Medical & Physiotherapy students.
Radiographers & Ultrasonographers.
 
To date more than 100 Australians have been able to participate.

Background:

Lautoka is in Western Fiji.  Travel is from Sydney to Nadi with Fiji Airways.  Lautoka is a  ½ hour taxi ride west.
Lautoka is known as the “Sugar city” for its Sugar industry. The population is 60,000.  
The hospital services the western half of the Fijian population.  
The eastern half of Fiji is primarily serviced by Suva Colonial War Memorial Hospital (CWMH),
and Labasa Hospital the North Island.
 
Lautoka Hospital Facitities:
Lautoka hospital has 375 beds and in 2014-5, is being refurbished.  
There is an ICU, 2 full operating theatres, and 1 minor ops theatre.  
The Physiotherapy department has 10 full time staff, a well equipped gym and hydrotherapy pool (usually empty of water).  
There are no other Allied Health services.  There is a disabled school adjacent to the hospital.

Medicine, Nursing and Allied Health are taught at the University of the South Pacific (USP) based in Suva, and now with a campus in Lautoka.
 
Caseload:
The workload consists of a variety of adult and paediatric Orthopaedic trauma and elective conditions.  
There are many relating to motor vehicle and  workplace  accidents and mal-united paediatric fractures.  
These are all complicated by the significant Diabetic problem which faces the whole Fijian  population.
Skeletal traction is the mainstay treatment for many fractures which would receive internal fixation in Australia.  
Large Orthopaedic outpatient clinics are held twice a week (>100 per clinic).  
There are daily ward rounds of >60 adult and paediatric Orthopaedic patients.

The treatment options for fractures are limited by the miss match of Orthopaedic stock in the plates and screws kits.
There are few drills and a very limited supply of surgical disposables.  
The post injury/ operative fracture management is impaired by poor quality Plaster of Paris which does not easily set.  
There is also an underutilisation of the well trained Physiotherapy Staff.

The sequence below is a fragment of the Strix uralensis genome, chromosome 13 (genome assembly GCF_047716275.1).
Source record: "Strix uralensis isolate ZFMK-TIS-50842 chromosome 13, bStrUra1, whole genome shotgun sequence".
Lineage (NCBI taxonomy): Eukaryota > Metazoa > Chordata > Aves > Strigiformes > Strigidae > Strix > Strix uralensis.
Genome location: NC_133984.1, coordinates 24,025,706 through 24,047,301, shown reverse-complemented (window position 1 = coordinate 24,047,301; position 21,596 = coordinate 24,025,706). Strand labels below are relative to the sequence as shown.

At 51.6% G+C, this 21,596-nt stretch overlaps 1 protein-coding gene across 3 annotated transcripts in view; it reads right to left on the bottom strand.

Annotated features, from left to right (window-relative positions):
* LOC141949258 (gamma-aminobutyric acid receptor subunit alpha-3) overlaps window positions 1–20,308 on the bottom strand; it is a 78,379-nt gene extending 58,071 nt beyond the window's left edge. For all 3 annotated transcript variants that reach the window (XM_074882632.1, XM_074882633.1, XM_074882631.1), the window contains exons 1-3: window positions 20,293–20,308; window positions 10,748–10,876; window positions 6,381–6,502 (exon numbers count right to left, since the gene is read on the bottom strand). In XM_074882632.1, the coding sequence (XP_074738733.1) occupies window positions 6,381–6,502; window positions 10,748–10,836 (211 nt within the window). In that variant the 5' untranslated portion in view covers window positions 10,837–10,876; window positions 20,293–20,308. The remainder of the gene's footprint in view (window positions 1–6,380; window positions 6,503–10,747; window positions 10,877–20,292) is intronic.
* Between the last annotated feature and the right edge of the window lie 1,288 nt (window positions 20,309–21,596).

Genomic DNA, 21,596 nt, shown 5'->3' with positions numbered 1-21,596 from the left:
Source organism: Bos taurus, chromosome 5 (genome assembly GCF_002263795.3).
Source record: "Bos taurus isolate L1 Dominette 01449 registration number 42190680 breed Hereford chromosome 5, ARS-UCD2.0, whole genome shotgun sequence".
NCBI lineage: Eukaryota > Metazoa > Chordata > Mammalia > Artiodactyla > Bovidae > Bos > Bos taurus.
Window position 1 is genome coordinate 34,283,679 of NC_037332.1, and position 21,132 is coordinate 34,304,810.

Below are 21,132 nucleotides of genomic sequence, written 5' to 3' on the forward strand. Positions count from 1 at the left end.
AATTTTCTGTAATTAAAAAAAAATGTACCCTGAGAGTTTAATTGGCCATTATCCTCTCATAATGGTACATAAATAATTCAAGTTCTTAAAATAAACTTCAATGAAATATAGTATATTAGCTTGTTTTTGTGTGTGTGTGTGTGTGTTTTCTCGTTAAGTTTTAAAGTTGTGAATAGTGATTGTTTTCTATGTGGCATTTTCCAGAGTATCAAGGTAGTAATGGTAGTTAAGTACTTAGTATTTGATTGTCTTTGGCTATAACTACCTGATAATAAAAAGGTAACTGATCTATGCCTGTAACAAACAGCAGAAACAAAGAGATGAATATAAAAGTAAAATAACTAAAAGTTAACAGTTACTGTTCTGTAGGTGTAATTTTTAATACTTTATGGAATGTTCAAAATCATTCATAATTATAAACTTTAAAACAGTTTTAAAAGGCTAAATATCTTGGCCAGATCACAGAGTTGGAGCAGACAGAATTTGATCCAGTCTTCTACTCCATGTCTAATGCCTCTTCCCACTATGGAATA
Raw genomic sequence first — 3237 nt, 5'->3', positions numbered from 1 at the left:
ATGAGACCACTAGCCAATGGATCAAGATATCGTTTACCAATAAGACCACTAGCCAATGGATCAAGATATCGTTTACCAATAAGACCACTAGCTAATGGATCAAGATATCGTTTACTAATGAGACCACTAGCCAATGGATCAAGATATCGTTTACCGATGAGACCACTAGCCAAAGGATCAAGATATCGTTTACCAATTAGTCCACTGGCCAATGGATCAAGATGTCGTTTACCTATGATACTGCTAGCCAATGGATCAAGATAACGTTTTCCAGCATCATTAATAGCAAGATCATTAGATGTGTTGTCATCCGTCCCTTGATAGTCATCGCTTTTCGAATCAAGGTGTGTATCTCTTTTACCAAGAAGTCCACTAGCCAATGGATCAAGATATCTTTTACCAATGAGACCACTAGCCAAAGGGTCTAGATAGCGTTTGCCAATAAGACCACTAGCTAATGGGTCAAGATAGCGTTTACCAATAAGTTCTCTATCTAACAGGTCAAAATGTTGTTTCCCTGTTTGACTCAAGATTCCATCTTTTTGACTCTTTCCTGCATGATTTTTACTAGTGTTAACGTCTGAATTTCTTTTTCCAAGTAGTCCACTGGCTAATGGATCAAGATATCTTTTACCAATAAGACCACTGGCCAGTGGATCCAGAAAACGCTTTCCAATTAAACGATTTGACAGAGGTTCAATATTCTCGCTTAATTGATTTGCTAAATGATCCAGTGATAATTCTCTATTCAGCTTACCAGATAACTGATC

The Diabetic problem relates to poor wound healing and a large volume of lower limb amputations.  
There are only a few wheelchairs and no formal prosthetic service.

Impact of Orthopaedic Outreach:
On our first visit, the problem of infection was pressing.  
At that time, the trauma and diabetic cases were in the same ward.  
Subsequently the wards were separated, making a big difference to cross infection rates.
Our team did a full audit of patient notes with the aim to identify key problems.  
The findings were that there are significant delays to treatment and infection.  
More repeat surgery is done in the attempt to salvage cases.  
Emilie did work-site assessments to investigate the local work safety in the Sugar and Wood-chip mill.  
While there are some work safety measures in place, they are not enforced.
Teaching, practical workshops and case reviews occur on every visit to Lautoka.  
Extra Surgery and Physiotherapy workshops have been run in Suva at the University and Hospital over the years as well.
The team takes hundreds of kilos of donations each visit, which are then all donated to the hospital.  
Fiji Airways kindly provides us with free airfreight on our flights to take the gear with us.  
We have been able to provide the hospital with a crutches lending pool.  
The 300 pairs of crutches are loaned out and returned.